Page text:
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Wouldn't you get a better workout with a heavier bike ?

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Wouldn't you get a better workout with a heavier bike ?

Old 05-03-21, 10:16 AM
  #26  
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Originally Posted by burnthesheep View Post
what if you live in an area where it is most convenient and safe for you to use a greenway or MUP? Safe speeds are NOT interval training speeds. Maybe it's safer and maybe fun enough to ride some kind of bike with some big knobbie tires and sucking a little more wind at a slower speed.
Anyone who's riding mostly or exclusively on a MUP is not a factor, if we are talking about actual training.

Originally Posted by 70sSanO View Post
If your cycling ability is beyond the resistance of the bike, spinning out in highest gear over the length of the ride/section, then added resistance can help with the workout or fitness.
I can't argue with this, though I have never seen that rider.

Originally Posted by Iride01 View Post
The only time riding a heavier bike than others might come up with some benifit will be if you regularly ride as a group with others that are below your cycling fitness level.
You mean like the time Ashton Lambie showed up at my house on his fixie, wearing cutoffs and Keds? Yeah, he still dropped me that day - and every other day.
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Old 05-03-21, 10:23 AM
  #27  
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Originally Posted by CheGiantForLife View Post

For exercise, won't a heavy $150 WalMart mountain bike give you a better workout ?
.
My advice is to avoid WallMart bikes because they are crap, very low quality components that don't last very long, uncomfortable, not assembled correctly, and impossible to get a good fit on them....It's better to buy a brand name bike that is lighter and higher quality.. You can always make a lighter bike heavier by adding racks and carrying stuff and easily remove them to make your bike light again..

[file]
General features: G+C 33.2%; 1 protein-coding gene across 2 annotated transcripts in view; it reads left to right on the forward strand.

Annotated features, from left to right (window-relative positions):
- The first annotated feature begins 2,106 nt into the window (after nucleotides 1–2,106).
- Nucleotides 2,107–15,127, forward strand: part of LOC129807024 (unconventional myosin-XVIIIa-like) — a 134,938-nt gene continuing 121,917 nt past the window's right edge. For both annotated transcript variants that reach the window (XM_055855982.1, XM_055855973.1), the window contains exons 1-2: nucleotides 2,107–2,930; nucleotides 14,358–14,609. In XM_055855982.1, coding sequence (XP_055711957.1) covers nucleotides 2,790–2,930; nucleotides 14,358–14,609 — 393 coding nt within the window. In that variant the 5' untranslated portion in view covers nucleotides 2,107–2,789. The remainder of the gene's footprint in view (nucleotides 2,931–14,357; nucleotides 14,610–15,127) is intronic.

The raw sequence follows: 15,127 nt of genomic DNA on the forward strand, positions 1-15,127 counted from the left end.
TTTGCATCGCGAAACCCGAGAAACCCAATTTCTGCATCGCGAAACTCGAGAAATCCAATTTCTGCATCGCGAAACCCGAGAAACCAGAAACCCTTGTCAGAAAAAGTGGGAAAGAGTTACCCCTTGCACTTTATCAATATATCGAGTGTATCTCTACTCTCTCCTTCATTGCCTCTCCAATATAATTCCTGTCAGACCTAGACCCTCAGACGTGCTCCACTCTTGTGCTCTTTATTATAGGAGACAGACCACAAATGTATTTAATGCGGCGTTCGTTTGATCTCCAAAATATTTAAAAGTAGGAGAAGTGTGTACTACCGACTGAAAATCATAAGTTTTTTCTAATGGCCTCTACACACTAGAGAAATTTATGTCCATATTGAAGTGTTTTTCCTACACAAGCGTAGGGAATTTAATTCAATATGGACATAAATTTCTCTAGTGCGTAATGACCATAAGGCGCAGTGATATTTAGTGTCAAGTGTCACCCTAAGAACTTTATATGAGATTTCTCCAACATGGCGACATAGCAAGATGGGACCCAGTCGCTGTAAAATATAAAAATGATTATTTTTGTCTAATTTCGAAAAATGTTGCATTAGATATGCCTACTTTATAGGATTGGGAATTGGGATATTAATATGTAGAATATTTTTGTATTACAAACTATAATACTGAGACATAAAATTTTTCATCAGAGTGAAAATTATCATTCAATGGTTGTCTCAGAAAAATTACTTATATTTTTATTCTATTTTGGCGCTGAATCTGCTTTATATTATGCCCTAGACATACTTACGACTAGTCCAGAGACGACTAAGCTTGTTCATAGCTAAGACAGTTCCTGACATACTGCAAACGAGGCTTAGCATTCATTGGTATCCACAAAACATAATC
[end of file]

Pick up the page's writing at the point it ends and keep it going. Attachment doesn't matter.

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Old 05-03-21, 10:35 AM
  #28  
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I think I'd rather just find a hill or ride on the tops to get a better workout.

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Old 05-03-21, 10:53 AM
  #29  
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Originally Posted by CheGiantForLife View Post
Featherweight bike seems good for speed like if racing or Tour De France.

But, what if cubicle worker go for bike rides for exercise ? Not racing.

If itís for exercise, is it counterproductive to have a light/fast bike.?

For exercise, won't a heavy $150 WalMart mountain bike give you a better workout ?

Better to ride the tank Huffy for 1 hour than to ride the AeroSpace bike for 6 hours to get the same calories burned ?

Less is more ? Or in this case, more is more ?


There are 2 very distinct use cases for a bicycle:

If I wanted to travel as far as I could (using bike to commute to work, or as a legitimate transportation vehicle), then Iíd want the lightest bike I can get, to increase range.

But, for fitness and exercise, Iíd want the heaviest bike I can get.

The only situation I can see a lighter bike yielding a better workout is when the hill is TOO steep to be traversed by a heavy bike, and you need to walk it.

Then a light bike works better since you can actually ride it up the hill.



Otherwise, it seems like its analogous to putting the treadmill on 3.0 At this speed, it takes very little effort, just like it takes less effort to move a light bike.

A light bike will be easier to pedal, thus yielding a less efficient workout.

So, to get the same workout on a 3.0, youíd have to jog for hours compared to putting the treadmill on 6.0 or 8.0 (riding a heavier bike)



Even for pro bikers who are training, it seems the most logical training bike would be the heaviest bike you can find.

Just like putting those donut weights on the baseball bat when youíre in the on deck circle.
If your definition of a better workout is the maximum number of calories burned in a given time interval, then all that matters is pedaling as hard as you can for that time interval. For example: do a 1 hour time trial on a 35-pound, poorly tuned Walmart POS. Then (after a sufficient recovery) do a 1 hour time trial on a 15-lb TdF bike. You'll put in the same energy into the TdF bike as you did the WM-POS, you'll just go farther in the hour.

The amount of energy expended is dependent on the rider, not the bike.
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Old 05-03-21, 11:09 AM